Maintaining a steady blood sugar level is not only important for your health, it's also a critical component in your effort to lose weight. While your body breaks down all digestible carbohydrates into blood sugar, some are converted into blood sugar faster than others. Thus, some carbohydrates cause a spike in your blood sugar level causing you to feel hungry faster and to crave more sugary foods. Other carbohydrates are converted into blood sugar more slowly, leveling out your blood sugar and resulting in less hunger and food cravings.
For this reason, the Glycemic Index (GI) was developed to classify how quickly
your body converts carbohydrates into blood sugar as opposed to pure glucose. Glucose has a GI of 100, and all other carbohydrate-based foods are ranked against it. Foods with a score of 70 or more are considered to as have a high GI, while those with a score of 55 or less are considered low.
Eating lots of food with a high GI causes spikes in your blood sugar level, which can lead to many health issues, such as type 2 diabetes, heart disease, and obesity. Eating low GI foods causes your blood sugar level to stay steady thus keeping your energy level balanced and causing you to feel fuller longer between meals. The following are some additional benefits of eating low GI carbohydrates.
- Helps you to lose and manage weight your weight.
- Increases your body's sensitivity to insulin.
- Decreases your risk of developing type 2 diabetes.
- Reduces your risk of heart disease.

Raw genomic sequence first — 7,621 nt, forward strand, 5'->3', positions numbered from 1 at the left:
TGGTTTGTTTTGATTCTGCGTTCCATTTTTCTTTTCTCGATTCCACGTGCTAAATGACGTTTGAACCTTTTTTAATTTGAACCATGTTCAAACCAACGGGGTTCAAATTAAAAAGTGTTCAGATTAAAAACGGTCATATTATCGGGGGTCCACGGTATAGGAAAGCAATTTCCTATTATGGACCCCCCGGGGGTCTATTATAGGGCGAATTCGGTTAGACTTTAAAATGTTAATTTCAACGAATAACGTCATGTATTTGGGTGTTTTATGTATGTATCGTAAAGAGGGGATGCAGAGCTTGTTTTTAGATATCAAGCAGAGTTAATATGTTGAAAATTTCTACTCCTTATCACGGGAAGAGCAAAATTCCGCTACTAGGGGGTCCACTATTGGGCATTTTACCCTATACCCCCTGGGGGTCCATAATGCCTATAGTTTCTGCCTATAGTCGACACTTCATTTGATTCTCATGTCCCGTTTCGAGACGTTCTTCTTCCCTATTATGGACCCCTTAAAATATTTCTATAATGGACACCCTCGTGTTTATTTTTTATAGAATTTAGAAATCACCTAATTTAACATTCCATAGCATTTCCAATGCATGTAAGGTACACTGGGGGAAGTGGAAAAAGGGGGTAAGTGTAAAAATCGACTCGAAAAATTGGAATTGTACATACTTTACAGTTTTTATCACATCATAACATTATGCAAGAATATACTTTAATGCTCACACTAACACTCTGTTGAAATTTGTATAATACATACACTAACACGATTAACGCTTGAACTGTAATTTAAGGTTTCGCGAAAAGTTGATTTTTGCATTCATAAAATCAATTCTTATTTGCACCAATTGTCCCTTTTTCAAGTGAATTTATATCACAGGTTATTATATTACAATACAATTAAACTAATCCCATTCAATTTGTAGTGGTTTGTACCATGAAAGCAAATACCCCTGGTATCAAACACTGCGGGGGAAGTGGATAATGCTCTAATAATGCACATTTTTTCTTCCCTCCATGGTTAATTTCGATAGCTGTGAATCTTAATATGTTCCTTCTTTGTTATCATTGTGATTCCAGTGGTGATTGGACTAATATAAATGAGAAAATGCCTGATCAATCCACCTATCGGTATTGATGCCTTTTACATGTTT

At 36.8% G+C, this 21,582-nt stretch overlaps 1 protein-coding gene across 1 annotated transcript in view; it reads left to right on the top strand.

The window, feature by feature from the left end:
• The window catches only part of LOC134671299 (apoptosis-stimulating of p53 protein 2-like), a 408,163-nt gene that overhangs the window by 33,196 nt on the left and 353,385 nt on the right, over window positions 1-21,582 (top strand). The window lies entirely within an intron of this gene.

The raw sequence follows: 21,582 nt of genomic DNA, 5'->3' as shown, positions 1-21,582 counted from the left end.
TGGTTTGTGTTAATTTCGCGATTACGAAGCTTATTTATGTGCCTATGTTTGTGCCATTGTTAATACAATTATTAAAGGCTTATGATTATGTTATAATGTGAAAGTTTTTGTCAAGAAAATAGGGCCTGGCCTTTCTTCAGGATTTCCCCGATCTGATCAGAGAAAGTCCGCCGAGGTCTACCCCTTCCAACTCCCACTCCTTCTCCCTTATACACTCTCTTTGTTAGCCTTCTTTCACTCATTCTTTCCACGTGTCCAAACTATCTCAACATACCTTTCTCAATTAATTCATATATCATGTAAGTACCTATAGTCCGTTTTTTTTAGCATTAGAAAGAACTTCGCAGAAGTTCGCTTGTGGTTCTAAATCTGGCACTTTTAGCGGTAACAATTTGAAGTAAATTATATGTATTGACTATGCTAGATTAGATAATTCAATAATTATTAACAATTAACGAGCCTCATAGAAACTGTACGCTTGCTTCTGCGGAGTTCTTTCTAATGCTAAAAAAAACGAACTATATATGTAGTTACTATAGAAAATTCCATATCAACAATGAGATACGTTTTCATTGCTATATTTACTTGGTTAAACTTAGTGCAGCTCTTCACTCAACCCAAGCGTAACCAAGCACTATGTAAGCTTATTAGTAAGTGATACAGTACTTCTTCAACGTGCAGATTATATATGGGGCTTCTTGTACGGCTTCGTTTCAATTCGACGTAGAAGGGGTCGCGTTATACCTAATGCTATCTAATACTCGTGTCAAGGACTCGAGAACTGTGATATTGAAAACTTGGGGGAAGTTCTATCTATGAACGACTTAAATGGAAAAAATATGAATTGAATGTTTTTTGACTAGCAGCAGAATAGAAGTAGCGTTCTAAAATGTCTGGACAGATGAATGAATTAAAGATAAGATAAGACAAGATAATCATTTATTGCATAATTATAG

- Improves your blood cholesterol levels
- Reduces hunger and keeps you fuller longer.
- Helps you prolong physical activity.
- Helps you to refuel your carbohydrate stores after exercise.
The GI is interesting because some of the foods that you think would have a high rating actually do not. For instance, fructose, or fruit sugar has a minimal effect on blood sugar, while white bread and French-fried potatoes are converted to blood sugar nearly as fast as pure glucose. In other words, you can’t classify foods as having a high or low GI based on the sweetness of taste. Many factors affect a foods GI such as:
- Processing: Grains that have been milled and refined have a higher GI
- Type of starch: Starches come in many different configurations. Some are easier to break into sugar molecules than others. For example, starch in potatoes is digested and absorbed into the bloodstream relatively quickly.
- Fiber content: The sugars in fiber are linked in a way that is hard for your body to break down. Thus, the more fiber a food has, the less digestible carbohydrate, and consequently, the less sugar it can deliver into your blood stream.
- Fat and acid content: The more fat or acid a food contains, the slower its carbohydrates are converted to sugar and absorbed into your bloodstream.
- Physical form: Finely ground grain is more rapidly digested, and so has a higher GI than more coarsely ground grain.
The basic technique for eating the low GI way is simply a "this-for-that" approach:., swapping high GI carbohydrates for low GI carbohydrates. You don't need to count numbers or do any mental arithmetic to make sure you are eating a healthy, low GI diet. Follow these easy to implement suggestions.
- Use breakfast cereals based on oats, barley and bran
- Use breads with whole-grains, stone-ground flour, or sour dough
- Reduce the amount of potatoes you eat
- Enjoy all types of fruit and vegetables
- Use brown rice
- Enjoy whole-wheat pasta and noodles
- Eat plenty of salad vegetables with a vinaigrette dressing
Building and maintaining your muscle mass is one of the most important things you can do for your health as you age, and regular strength training (weight lifting) is the most effective way to accomplish this. If you are over the age of 40 I recommend that you begin weight lifting 2 to 3 times each week. You can download some of my favorite strength training programs by clicking on this link: Forever Fit and Firm.